2. contain no more than three combat encounters. If you’re trying to get through a dungeon in a three-hour session and still want some time for the PCs to interact with NPCs back at the ranch, you won’t have time for more than three combat encounters. Depending on how much time your PCs are spending in town, on the road to the dungeon, etc. you might be able to get away with one more combat encounter if the dungeon is right next door and they’re headed there as soon as the session starts. If the PCs are going to spend more time in town, and maybe get caught up in a combat encounter on the road, consider capping the in-dungeon combat encounters at three or possibly bumping it down to two.
  3. contain combat encounters of a hard or greater difficulty. Since you’re limited on time, to give your PCs a challenge, crank up the difficulty on those combat encounters. Get your PCs to use up some of those resources and bring ’em to the brink of death because that’s dang good drama! Seriously, don’t be afraid to turn up the heat since the combat encounters are limited. When you’re experience budget is bigger, you can dream bigger. Go nuts! Give that orc chieftain the wyvern mount she deserves!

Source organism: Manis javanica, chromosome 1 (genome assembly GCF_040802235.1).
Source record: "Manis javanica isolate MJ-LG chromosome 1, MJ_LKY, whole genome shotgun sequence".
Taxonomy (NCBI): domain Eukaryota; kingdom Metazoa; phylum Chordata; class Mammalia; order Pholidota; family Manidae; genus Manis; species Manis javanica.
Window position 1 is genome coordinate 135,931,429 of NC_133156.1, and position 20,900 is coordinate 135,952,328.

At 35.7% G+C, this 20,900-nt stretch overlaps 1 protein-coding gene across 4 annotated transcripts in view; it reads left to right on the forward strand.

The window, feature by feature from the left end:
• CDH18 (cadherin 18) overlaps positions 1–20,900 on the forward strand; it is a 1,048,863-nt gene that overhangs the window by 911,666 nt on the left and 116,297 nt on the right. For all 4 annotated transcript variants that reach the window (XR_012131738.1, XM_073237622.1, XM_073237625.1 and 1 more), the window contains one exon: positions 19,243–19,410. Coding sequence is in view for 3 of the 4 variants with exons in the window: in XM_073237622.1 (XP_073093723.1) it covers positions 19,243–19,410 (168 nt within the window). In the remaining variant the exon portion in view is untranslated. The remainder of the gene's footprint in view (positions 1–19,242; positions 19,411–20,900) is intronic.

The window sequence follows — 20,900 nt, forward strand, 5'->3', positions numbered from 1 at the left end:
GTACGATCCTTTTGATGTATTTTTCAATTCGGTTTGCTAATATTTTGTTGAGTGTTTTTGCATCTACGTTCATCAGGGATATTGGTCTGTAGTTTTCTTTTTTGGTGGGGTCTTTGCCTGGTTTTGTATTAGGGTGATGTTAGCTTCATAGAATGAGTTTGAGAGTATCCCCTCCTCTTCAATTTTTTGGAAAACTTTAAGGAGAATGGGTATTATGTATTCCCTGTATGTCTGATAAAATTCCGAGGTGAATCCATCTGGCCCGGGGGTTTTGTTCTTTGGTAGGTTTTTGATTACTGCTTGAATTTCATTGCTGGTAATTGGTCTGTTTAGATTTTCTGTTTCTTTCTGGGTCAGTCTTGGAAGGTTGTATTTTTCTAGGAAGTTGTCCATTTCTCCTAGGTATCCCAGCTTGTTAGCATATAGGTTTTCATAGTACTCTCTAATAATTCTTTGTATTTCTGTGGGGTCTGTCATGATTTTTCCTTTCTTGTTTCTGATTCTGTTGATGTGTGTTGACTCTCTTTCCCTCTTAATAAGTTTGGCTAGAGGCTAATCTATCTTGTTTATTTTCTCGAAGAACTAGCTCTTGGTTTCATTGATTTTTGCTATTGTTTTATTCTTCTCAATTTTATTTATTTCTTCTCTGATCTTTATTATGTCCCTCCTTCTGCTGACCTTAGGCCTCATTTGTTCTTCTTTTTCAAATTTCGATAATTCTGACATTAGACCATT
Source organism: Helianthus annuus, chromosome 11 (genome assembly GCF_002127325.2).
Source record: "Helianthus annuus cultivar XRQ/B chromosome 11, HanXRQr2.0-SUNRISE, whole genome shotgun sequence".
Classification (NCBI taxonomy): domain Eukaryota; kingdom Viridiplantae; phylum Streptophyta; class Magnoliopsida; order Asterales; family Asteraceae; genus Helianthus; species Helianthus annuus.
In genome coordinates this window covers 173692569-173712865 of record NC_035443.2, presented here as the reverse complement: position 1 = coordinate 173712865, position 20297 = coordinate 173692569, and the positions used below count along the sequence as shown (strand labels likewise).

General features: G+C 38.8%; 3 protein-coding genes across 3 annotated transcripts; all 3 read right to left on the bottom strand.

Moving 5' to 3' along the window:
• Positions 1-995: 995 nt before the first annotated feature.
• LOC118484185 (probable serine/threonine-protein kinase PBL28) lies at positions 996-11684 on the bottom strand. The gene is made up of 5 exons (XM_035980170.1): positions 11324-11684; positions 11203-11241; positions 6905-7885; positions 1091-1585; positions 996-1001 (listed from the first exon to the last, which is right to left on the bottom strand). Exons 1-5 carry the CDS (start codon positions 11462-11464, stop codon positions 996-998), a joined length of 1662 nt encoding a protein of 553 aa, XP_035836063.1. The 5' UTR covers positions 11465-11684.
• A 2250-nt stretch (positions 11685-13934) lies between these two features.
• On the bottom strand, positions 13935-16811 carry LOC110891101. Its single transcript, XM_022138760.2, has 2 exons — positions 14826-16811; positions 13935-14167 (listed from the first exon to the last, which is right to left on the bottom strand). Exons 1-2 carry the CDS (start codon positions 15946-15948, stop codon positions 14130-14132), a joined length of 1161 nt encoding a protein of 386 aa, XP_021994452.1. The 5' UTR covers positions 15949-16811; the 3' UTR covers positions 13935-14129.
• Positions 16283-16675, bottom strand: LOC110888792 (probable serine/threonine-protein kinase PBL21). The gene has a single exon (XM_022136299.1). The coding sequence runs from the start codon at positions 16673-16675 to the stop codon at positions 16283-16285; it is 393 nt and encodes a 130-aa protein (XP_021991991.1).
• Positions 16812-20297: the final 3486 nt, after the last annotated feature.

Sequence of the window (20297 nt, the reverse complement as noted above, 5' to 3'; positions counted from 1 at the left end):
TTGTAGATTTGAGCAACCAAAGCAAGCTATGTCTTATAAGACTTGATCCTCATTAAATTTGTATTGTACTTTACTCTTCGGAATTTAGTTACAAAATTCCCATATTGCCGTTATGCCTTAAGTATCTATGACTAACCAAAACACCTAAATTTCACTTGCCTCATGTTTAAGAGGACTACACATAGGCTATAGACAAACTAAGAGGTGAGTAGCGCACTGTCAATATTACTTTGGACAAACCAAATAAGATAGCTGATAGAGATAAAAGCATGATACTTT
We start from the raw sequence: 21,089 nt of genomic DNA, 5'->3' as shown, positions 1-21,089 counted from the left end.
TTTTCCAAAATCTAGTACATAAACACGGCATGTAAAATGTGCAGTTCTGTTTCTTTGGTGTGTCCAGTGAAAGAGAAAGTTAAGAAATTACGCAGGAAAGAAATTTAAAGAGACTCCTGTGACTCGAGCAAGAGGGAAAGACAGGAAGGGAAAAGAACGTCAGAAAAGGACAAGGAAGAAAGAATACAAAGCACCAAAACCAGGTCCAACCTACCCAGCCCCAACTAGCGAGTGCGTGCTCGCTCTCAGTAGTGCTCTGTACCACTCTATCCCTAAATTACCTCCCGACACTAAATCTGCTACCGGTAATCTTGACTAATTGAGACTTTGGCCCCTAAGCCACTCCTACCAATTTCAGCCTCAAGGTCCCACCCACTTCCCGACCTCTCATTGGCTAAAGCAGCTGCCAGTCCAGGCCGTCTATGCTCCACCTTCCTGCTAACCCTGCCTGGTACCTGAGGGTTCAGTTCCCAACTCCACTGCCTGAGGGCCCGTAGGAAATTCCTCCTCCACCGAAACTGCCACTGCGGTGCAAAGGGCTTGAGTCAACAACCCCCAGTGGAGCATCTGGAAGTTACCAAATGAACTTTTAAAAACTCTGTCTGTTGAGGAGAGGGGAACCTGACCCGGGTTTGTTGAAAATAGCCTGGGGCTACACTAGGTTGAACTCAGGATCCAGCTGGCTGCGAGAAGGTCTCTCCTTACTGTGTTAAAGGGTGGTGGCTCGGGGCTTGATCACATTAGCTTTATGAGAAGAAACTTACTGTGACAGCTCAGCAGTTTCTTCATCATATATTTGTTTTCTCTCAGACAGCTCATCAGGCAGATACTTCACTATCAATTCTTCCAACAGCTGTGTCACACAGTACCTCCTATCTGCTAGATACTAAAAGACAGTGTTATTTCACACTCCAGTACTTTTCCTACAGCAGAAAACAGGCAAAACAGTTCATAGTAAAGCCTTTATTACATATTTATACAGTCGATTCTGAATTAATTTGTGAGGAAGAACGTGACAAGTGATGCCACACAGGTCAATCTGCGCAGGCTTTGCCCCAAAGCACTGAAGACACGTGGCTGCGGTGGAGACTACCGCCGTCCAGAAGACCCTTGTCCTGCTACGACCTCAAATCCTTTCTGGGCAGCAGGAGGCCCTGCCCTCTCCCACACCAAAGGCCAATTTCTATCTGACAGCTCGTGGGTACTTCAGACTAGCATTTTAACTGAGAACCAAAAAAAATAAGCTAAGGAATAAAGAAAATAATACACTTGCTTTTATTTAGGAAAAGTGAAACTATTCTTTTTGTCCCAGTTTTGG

What Can Be A Tiny Dungeon?

Any complex with a few rooms can be a tiny dungeon. Get creative when you’re thinking about yours! Here’s some examples of a tiny dungeon.

  • A necromancer’s five-story tower, wherein each floor is an entire room.
  • A small, fortified outpost of violent separatist wood elves hidden high atop the trees.
  • An underground bunker full of goblin cultists convinced the end of days is coming.
  • A genie’s extra-dimensional pleasure den hidden in a small demiplane.
  • A small tavern run serving as a front for a wererat criminal enterprise.

Next Week…

How about I give you a look at a tiny dungeon? Maybe one that lives on the Free Game Resources section of this site as downloadable PDF? Sounds good!

If you like what you’re reading, please check out my podcasts on The Tome Show, follow me on Twitter, tell your friends and share this blog post, and/or leave me a comment and let me know you think. Thanks!